Texas Senators Back Bill to Overhaul Sexual Harassment Reporting Process in Congress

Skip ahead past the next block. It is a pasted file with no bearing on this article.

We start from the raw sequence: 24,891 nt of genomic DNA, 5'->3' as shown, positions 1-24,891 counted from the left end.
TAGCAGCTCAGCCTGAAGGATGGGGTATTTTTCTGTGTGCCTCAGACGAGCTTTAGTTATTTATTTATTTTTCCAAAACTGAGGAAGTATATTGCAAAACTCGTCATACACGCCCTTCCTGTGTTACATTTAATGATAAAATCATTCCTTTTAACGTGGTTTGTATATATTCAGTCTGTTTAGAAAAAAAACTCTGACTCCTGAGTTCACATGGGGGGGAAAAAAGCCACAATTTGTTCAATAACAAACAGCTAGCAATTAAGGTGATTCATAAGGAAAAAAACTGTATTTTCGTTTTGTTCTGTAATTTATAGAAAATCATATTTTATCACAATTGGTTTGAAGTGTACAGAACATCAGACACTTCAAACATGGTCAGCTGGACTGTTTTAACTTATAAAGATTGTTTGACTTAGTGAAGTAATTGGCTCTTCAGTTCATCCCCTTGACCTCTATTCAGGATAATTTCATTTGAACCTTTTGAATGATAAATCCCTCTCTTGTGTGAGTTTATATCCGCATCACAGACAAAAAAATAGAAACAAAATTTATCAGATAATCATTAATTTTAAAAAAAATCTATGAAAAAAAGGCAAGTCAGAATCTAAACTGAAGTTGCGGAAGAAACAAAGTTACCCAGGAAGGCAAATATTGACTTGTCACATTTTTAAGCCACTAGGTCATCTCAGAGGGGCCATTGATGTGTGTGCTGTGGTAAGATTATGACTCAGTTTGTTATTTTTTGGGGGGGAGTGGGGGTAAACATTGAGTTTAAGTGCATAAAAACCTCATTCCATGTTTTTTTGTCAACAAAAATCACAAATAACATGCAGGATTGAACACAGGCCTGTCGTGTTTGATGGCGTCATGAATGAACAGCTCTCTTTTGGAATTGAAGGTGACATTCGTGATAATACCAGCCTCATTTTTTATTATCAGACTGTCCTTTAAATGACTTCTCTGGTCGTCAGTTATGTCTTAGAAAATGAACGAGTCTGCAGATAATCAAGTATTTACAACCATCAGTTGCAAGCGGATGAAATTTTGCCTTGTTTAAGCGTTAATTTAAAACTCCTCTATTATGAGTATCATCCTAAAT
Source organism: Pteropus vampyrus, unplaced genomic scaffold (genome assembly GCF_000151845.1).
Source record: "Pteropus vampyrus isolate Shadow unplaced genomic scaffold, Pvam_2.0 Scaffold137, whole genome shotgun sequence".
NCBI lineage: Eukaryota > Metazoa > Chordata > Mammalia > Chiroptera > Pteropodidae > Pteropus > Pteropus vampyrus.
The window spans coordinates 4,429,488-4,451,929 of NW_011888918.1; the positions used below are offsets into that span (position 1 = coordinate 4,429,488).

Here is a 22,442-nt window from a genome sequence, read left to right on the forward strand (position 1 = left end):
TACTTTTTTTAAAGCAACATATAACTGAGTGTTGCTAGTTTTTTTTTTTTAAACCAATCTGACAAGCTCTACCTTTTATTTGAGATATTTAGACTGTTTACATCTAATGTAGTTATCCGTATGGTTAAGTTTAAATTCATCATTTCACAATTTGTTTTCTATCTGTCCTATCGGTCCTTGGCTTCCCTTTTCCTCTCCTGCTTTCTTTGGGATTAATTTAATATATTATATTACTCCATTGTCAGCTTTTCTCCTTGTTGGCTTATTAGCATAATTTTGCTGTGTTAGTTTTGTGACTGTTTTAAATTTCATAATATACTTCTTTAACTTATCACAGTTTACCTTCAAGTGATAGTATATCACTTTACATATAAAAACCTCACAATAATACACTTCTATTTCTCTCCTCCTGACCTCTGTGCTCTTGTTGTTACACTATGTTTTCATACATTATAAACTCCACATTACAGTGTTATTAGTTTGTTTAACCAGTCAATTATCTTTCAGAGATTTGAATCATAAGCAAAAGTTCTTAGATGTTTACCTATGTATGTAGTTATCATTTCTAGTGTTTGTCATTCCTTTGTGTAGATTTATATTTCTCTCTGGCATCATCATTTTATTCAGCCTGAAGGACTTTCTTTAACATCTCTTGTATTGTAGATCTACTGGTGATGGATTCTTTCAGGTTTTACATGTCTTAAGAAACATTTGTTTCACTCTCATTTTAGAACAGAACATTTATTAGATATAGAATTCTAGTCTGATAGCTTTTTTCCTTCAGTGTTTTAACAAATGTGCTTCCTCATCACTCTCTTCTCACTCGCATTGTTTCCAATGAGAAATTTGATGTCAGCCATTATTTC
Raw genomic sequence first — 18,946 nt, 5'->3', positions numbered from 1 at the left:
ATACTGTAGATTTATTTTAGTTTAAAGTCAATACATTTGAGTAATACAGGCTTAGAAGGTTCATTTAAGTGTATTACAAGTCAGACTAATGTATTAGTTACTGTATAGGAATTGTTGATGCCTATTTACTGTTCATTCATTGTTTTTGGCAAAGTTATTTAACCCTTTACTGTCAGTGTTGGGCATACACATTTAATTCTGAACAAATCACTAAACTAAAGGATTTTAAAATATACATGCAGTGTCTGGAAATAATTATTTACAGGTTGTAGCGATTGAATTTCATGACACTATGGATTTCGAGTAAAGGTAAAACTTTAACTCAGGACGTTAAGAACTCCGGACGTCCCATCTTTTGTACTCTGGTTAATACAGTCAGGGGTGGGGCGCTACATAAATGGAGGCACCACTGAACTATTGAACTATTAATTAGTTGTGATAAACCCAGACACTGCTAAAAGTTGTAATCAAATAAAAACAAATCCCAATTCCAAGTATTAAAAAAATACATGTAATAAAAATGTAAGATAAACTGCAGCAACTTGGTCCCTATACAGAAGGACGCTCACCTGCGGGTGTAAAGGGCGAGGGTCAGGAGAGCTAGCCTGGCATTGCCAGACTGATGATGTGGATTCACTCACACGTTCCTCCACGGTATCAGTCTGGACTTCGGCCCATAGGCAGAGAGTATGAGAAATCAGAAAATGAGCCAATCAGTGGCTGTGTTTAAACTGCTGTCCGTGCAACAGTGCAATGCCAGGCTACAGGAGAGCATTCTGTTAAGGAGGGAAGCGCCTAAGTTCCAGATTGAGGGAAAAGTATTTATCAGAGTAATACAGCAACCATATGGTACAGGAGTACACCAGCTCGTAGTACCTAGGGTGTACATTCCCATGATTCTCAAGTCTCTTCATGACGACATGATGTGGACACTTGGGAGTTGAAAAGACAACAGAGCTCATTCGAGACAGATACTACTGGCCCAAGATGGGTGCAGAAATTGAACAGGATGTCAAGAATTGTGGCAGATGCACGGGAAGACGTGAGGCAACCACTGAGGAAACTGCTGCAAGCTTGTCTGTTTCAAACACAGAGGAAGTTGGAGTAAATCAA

WASHINGTON — Texas Sens. John Cornyn and Ted Cruz are backing a bipartisan bill to curb sexual harassment in Congress, after a handful of lawmakers have either resigned or announced they won't seek re-election in the wake of sexual misconduct allegations.Lawmakers say the Congressional Harassment Reform Act would bring transparency to Congress' complicated workplace misconduct policy and allow those reporting sexual harassment to decide whether or not the claim should be public.The bill is the work of New York Sen. Kirsten Gillibrand, a prominent Democrat who has made sexual assault legislation the focus of her tenure. She released a similar bill last month, but with Cornyn, the Senate's No. 2 Republican, and seven other GOP senators on board, this version could pick up steam.“Congress should never be above the law or play by their own set of rules,” Gillibrand said in a prepared statement. “We must ensure that Congress handles complaints to create an environment where staffers can come forward if something happens to them without having to fear that it will ruin their careers.”Gillibrand said the bill will improve the tracking of complaints through an online system and create a biennial climate survey of Congress. In addition, members and staff would have to undergo training, and those who report harassment would no longer be required to attend counseling and mediation. Also, for the first time, interns and fellows on Capitol Hill would receive the same resources as full-time employees.Cruz and Gillibrand, who has called on President Donald Trump to resign over allegations of sexual assault, filed the legislation the same day a Republican in the Texas delegation announced that he would not run for re-election in light of sexual misconduct allegations.“In recent months, we've seen wave after wave of appalling sexual harassment and assault allegations — from Hollywood, to newsrooms, to the halls of Congress. And powerful men who have abused their positions have been held to account,” Cruz said in a prepared statement.The Senateand House voted to mandate sexual harassment prevention training last month. Previously, both chambers offered optional training for members and staff through the Office of Compliance. The bill also changes Congress' settlement process, which has been under scrutiny since it was revealed that Corpus Christi Rep. Blake Farenthold used taxpayer dollars in his $84,000 settlement to Lauren Greene, a former communications director who sued him in 2014 for sexual harassment, gender discrimination and a hostile work environment.  Continue reading...

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